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Racial and Ethnic Disparities in the Use of High-Volume Hospitals

By Gray, Bradford H.; Schlesinger, Mark et al. | Inquiry, Fall 2009 | Go to article overview

Racial and Ethnic Disparities in the Use of High-Volume Hospitals


Gray, Bradford H., Schlesinger, Mark, Siegfried, Shannon Mitchell, Horowitz, Emily, Inquiry


Differences in the source of care could contribute to racial and ethnic disparities in health status. This study looks at a major metropolitan area and examines racial and ethnic differences in the use of high-volume hospitals for 17 services for which there is a documented positive volume-outcome relationship. Focusing on the hospitalizations of New York City area residents in the periods 1995-1996 and 2001-2002, we found, after controlling for socioeconomic characteristics, insurance coverage, proximity of residence to a high-volume hospital, and paths to hospitalization, that minority patients were significantly less likely than whites to be treated at high-volume hospitals for most volume-sensitive services. The largest disparities were between blacks and whites for cancer surgeries and cardiovascular procedures.

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Although racial and ethnic disparities in health care and treatment outcomes have been extensively documented in the United States, the causes are poorly understood (Institute of Medicine 2002). Disparities persist even when data are adjusted for socioeconomic differences, health insurance status, and other access-related factors. Effective remedial policy depends on an understanding of the causes (Epstein 2004).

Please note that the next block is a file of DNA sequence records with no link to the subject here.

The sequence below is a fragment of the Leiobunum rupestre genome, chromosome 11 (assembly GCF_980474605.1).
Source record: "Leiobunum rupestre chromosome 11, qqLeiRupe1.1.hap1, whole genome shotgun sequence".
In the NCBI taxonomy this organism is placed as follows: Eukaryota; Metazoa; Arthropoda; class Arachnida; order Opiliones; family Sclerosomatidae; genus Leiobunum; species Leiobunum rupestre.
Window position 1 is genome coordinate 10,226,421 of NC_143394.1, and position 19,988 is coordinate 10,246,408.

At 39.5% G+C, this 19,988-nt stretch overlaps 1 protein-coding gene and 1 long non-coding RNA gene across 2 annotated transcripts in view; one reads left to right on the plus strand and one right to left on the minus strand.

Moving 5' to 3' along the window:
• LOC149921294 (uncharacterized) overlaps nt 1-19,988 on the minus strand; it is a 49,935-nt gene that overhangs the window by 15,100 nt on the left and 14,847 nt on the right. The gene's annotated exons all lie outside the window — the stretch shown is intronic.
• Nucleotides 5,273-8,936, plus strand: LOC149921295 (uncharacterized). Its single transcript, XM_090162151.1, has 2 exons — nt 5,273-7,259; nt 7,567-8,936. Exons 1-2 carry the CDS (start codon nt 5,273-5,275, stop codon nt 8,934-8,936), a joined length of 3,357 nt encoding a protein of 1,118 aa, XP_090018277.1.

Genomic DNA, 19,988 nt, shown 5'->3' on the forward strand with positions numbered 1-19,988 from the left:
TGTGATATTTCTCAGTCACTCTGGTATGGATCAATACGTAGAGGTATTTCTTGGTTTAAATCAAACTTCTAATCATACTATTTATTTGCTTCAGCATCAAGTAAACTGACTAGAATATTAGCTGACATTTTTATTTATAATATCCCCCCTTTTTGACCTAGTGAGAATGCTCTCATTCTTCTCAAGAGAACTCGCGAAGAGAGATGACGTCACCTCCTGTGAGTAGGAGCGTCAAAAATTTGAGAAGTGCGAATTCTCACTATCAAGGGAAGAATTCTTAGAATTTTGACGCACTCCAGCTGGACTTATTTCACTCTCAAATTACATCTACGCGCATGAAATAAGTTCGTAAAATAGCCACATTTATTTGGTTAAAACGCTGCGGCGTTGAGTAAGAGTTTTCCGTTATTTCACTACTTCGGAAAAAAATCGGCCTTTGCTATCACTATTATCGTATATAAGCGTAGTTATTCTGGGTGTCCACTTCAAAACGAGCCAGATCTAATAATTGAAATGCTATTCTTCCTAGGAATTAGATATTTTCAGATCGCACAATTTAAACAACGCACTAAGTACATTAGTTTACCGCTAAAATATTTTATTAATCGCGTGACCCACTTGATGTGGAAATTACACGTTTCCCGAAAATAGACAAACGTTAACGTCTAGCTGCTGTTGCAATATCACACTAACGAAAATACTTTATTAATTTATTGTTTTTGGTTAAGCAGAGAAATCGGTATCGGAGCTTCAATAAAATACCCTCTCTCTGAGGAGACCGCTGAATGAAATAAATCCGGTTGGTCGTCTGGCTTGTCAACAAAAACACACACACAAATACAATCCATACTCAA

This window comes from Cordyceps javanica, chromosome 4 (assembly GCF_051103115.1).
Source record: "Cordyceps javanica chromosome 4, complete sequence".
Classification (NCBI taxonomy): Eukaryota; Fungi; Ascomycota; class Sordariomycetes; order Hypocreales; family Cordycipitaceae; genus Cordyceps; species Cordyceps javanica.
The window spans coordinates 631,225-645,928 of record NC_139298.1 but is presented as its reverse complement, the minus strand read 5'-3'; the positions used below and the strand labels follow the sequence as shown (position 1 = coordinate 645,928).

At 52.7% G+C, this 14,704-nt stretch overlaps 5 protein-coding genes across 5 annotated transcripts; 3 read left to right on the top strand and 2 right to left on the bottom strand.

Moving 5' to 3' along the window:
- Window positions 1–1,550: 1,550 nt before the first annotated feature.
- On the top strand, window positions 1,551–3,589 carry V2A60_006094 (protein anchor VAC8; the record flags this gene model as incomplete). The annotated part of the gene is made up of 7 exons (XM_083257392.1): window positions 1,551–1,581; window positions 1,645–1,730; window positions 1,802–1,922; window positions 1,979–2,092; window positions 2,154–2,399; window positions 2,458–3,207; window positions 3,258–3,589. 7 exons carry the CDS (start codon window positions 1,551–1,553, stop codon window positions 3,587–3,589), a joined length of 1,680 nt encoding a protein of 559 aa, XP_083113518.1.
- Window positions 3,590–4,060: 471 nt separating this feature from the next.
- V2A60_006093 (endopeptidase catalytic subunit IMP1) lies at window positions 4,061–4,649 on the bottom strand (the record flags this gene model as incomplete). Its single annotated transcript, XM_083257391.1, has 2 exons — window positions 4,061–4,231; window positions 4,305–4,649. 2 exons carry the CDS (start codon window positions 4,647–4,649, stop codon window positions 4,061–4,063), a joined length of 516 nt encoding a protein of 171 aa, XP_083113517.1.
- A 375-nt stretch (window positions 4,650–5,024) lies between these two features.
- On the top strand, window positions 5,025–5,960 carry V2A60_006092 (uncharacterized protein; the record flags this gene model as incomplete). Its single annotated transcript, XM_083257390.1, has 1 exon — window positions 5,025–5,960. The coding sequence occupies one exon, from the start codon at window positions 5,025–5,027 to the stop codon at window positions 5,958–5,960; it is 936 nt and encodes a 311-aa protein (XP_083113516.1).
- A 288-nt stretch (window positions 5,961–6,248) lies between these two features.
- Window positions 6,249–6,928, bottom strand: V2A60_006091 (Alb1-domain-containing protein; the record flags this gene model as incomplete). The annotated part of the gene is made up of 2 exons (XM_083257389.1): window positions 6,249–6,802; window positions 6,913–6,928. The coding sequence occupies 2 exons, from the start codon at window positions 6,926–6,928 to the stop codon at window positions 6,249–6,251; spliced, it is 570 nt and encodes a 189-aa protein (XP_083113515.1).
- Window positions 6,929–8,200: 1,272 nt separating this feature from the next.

Disparities in the process or outcomes of treatment could result from a number of factors including being treated differently, a possibility that has prompted calls for improved "cultural competence" among providers, or receiving care from different providers whose abilities or practice styles vary. Several studies support the former scenario (Schulman et al. 1999; Balsa, McGuire, and Meredith 2005; Green et al. 2007), and there is considerable evidence of racial and ethnic differences in source of care. Minority patients tend to be treated by providers with different training (Bach et al. 2004; Educational Commission for Foreign Medical Graduates 1992) and in different settings than white patients (Lillie-Blanton, Martinez, and Salganicoff 2001; Bradley et al. 2004; Kahn et al. 1994; Birkmeyer et al. 2002; Rothenberg et al. 2004; Barnato et al. 2005; Groeneveld, Laufer, and Garber 2005; Skinner et al. 2005; Hasnain-Wynia et al. 2007; Jha et al. 2008).

A key question is whether the use of different providers has quality implications. Quality shortfalls have been documented among physicians treating more minority patients with regard to credentials, continuity of care, and timely referrals (Bach et al. 2004; Lillie-Blanton, Martinez, and Salganicoff 2001; Hargraves, Cunningham, and Hughes 2001; Mukamel, Murthy, and Weimer 2000). Evidence about racial differences in the quality of the source of hospital care is more mixed (Kahn et al. 1994; Rothenberg et al. 2004; Rask et al. 1994; Leape et al. 1999; Liu et al. 2006), and researchers have only begun to examine whether quality disadvantages may result from the use of different providers by minorities other than blacks (Liu et al. 2006).

This study addresses the extent and causes of racial and ethnic quality disparities in the source of care by examining patterns in the use of high-volume hospitals in the New York metropolitan area for 17 services for which a positive volume-outcome relationship has been documented in previous research. Liu et al. (2006) recently reported that such disparities exist for 10 complex surgical procedures in California, with minorities less likely than whites to use high-volume hospitals and more likely to use low-volume hospitals.

Our study complements the California study in several ways. First, we focus on a racially diverse geographic area in which the entire population lives relatively close to high-volume hospitals. Second, we examine a larger set of services than was examined in the California study, including both surgical and nonsurgical services for which a positive volume-outcome relationship has been documented-that is, patients have better outcomes at higher-volume hospitals.

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